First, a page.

A Quick Start

Some people have trouble absorbing a new technology by reading the sort of “top down” approach provided by this book. This section is a very short introduction to SVK, and is designed to give “bottom up” learners a fighting chance. If you're one of those folks who prefers to learn by experimentation, the following demonstration will get you up and running. Along the way, we give links to the relevant chapters of this book.

If you're new to the entire concept of version control or to the “copy-modify-merge” model used by both CVS, Subversion and SVK, then you should read Chapter 2, Basic Concepts before going any further.

Note

The following example assumes that you have svk, the SVK command-line client, and svnadmin, the administrative tool which is part of Subversion, ready to go. It also assumes you are using Subversion 1.2 or later (run svnadmin --version to check.) and SVK-1.00 or later (run svk --version to check.

SVK stores all versioned data in a depot. To begin, create the default depot (make sure to answer y<return> to the question svk asks you):

$ svk depotmap --init
Repository /Users/sally/.svk/local does not exist, create? (y/n)y
$ ls ~/.svk
cache   config  local

This command creates a new directory ~/.svk[1] which contains SVK's administrative files, and a Subversion repository called local.

SVK has no concept of a “project”. The depot is just a virtual versioned filesystem, a large tree that can hold anything you wish. Some people prefer to store only one project in a depot, and others prefer to store multiple projects in a depot by placing them into separate directories. The merits of each approach are discussed in the section called “”. Either way, the depot only manages files and directories, so it's up to humans to interpret particular directories as “projects”.

In this example, we assume that you already have some sort of project (a collection of files and directories) that you wish to import into your newly created SVK depot. Begin by organizing them into a single directory called myproject (or whatever you wish). For reasons that will be clear later on (see Chapter 4, Branching and Merging), your project's tree structure should contain three top-level directories named branches, tags, and trunk. The trunk directory should contain all of your data, while branches and tags directories are empty:

/tmp/myproject/branches/
/tmp/myproject/tags/
/tmp/myproject/trunk/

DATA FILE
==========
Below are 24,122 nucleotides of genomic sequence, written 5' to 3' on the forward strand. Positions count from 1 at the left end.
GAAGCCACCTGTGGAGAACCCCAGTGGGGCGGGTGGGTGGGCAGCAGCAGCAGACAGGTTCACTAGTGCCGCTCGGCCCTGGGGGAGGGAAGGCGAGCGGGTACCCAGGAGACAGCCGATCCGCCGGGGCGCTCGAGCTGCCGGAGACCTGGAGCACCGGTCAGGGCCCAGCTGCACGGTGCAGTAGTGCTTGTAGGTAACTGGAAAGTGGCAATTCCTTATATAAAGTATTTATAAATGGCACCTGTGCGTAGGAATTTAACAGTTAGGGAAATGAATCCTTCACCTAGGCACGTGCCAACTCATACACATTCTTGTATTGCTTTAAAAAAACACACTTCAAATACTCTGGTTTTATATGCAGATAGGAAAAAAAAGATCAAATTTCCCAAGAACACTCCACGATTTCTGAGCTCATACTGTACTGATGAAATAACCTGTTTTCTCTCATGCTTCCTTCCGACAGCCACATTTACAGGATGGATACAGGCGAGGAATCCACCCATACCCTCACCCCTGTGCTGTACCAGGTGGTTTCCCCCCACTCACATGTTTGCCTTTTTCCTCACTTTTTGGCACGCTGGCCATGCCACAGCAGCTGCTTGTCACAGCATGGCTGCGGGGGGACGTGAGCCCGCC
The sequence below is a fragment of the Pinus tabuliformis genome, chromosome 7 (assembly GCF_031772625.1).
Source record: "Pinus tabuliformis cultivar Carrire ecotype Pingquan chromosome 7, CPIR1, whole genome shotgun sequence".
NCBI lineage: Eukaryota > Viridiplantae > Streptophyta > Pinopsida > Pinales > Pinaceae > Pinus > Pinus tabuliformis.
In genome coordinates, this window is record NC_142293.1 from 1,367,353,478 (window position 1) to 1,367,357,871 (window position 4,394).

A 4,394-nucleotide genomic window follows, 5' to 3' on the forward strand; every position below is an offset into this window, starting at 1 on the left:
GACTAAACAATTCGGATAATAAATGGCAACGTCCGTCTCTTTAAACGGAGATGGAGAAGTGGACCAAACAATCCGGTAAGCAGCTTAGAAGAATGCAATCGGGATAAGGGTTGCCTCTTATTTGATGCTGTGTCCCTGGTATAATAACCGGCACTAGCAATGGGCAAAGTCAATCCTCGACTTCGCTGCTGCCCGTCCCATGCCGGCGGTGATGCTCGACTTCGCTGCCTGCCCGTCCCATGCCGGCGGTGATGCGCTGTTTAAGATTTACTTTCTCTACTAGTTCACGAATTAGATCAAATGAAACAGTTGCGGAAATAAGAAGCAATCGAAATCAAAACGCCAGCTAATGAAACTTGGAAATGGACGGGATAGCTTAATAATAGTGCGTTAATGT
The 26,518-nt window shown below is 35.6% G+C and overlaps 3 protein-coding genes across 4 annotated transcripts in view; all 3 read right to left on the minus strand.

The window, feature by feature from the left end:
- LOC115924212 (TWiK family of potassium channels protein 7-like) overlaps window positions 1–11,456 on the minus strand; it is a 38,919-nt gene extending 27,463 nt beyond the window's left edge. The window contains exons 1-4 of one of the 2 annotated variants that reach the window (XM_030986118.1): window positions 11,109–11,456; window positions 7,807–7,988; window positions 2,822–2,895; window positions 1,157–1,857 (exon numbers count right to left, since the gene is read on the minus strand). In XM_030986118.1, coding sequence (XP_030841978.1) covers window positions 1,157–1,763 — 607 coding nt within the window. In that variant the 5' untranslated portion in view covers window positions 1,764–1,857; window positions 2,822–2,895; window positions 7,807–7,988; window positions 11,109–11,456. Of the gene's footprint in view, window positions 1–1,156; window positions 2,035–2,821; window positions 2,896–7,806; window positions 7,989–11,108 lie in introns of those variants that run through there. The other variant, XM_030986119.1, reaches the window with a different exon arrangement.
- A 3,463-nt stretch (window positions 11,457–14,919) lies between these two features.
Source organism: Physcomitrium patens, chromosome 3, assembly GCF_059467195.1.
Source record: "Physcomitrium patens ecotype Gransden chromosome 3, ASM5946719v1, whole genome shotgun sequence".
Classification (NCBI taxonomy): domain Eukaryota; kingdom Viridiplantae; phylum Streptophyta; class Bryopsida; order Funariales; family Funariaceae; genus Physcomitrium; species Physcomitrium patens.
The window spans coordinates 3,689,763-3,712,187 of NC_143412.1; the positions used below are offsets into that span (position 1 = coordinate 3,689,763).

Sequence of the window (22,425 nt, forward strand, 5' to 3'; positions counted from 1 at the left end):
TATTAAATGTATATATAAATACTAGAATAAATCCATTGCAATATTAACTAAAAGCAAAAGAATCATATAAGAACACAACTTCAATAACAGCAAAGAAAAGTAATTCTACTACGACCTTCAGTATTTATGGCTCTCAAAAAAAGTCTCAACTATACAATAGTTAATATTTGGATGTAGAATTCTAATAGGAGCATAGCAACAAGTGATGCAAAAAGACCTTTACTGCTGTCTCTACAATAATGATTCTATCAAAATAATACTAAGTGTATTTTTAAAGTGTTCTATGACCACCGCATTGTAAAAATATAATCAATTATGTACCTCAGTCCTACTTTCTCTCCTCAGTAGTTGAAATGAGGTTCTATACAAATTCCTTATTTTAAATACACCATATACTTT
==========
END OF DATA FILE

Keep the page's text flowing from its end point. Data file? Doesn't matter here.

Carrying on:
foo.c
                    bar.c
                    Makefile
                    …

Once you have your tree of data ready to go, import it into the repository with the svk import command (see the section called “svk import):

$ svk import --message "initial import" /tmp/myproject //myproject
Committed revision 1.
Import path //myproject initialized.
Committed revision 2.
Directory /tmp/myproject imported to depotpath //myproject as revision 2.

Now the depot contains this tree of data. As mentioned earlier, you won't see your files by directly peeking into the depot; they're all stored within a database. But the depot's imaginary filesystem now contains a top-level directory named myproject, which in turn contains your data.

Note that the original /tmp/myproject directory is unchanged; SVK is unaware of it. (In fact, you can even delete that directory if you wish.) In order to start manipulating repository data, you need to create a new “working copy” of the data, a sort of private workspace. Ask SVK to “check out” a working copy of the myproject/trunk directory in the depot:

$ svk checkout //myproject/trunk myproject
Syncing //myproject/trunk(/myproject/trunk) in /Users/sally/myproject to 2.
A   myproject/foo.c
A   myproject/bar.c
A   myproject/Makefile
…

Now you have a editable copy of part of the depot in a new directory named myproject. You can edit the files in your working copy and then commit those changes back into the depot.

For a full tour of all the things you can do with your working copy, read Chapter 3, Guided Tour.

At this point, you have the option of making your depot available to others over a network. See Chapter 6, Server Configuration to learn about the different sorts of server processes available and how to configure them.



[1] It's possible to change the location of ~/.svk by setting the $SVKROOT environment variable.